With the Web 2.0 Conference beginning officially today in San Francisco, discourse is focusing on whether the second iteration of the Internet economy will manage a gradual ascent or turn into a gaseous bubble that will burst eventually, ending in tears for all but the smartest and most fortunate.
As an article today at InfoWorld suggests, Web 2.0 faces challenges and opportunities. How entrepreneurs and investors proceed from here will determine whether the opportunities are seized effectively and whether the challenges become serious threats to continued prosperity.
One potential problem is too much money chasing too few opportunities. Says Eric Chin, a partner at early-stage venture capital firm Bay Partners:
A lot of people are jumping into the Internet space and investing in it aggressively, so you’re seeing companies getting funded that maybe shouldn’t be getting funded. This is creating a hyper and unhealthy environment.
Analyst Rob Enderle, of the eponymous Enderle Group, concurs:
The concern now is that with so much money being thrown around, we might be looking at another dot-com catastrophe in a year or so if the market becomes overheated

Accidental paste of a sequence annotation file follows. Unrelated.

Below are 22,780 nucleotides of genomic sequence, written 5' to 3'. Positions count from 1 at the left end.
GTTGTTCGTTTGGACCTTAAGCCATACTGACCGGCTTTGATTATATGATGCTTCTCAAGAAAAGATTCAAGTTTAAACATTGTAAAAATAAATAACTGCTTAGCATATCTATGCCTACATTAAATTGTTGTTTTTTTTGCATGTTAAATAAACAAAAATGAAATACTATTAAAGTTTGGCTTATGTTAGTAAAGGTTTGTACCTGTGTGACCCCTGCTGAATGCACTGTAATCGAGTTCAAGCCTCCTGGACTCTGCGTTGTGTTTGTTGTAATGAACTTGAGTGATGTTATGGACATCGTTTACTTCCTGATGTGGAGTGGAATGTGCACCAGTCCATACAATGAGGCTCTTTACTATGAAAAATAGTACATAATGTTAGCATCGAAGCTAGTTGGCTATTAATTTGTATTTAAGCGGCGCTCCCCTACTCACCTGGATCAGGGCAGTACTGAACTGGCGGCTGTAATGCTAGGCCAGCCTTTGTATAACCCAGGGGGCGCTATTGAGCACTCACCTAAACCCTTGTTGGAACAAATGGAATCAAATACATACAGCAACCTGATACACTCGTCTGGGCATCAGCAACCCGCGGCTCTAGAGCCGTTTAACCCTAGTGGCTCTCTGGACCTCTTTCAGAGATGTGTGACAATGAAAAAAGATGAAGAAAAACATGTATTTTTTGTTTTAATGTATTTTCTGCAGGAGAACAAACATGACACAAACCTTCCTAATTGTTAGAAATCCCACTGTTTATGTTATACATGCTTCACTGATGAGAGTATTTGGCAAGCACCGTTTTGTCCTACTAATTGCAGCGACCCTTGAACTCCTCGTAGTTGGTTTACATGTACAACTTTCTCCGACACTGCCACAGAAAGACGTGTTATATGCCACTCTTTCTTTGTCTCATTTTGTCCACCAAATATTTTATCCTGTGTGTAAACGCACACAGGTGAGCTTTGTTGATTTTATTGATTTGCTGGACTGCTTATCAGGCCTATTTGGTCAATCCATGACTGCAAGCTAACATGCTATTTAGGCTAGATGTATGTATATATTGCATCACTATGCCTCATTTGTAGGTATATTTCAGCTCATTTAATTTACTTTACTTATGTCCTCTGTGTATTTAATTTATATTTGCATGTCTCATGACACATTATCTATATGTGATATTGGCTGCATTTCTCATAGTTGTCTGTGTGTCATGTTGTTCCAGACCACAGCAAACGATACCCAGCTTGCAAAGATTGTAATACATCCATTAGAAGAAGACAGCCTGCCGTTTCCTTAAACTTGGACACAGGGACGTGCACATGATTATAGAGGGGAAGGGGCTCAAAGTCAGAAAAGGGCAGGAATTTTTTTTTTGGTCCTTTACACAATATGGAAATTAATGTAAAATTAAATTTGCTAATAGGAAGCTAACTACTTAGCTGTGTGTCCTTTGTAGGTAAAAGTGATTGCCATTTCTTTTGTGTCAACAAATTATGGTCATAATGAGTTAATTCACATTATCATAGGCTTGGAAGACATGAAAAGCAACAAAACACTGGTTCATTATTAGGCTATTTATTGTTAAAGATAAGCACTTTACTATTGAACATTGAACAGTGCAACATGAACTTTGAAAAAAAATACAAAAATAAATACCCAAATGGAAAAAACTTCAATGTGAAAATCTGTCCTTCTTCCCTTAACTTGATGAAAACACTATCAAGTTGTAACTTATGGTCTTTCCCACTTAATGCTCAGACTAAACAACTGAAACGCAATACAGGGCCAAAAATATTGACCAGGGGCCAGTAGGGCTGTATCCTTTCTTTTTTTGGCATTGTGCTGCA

Ultimately, the investment community must focus on fundamentals. It must ask basic questions about all the software startups knocking on their doors. Is there a real market for the product or service? Do consumers have time in their lives for the proposed service? What’s the business model? What are the contingencies and dependencies? Who are the competitors, now and in the future? Is the market sustainable? Is the entrepreneur focused on his customers or his investors?
My view is that there already are too many Web 2.0 companies focused on consumer applications and services. There’s room for Enterprise 2.0 applications, but even that is becoming a crowded space, and new aspirants ultimately will have to compete against entrenched players with the advantages and disadvantages that accrue to incumbents. Infrastructure plays are viable, as long as innovation and growth persists.
As always, buyer (and investor) beware.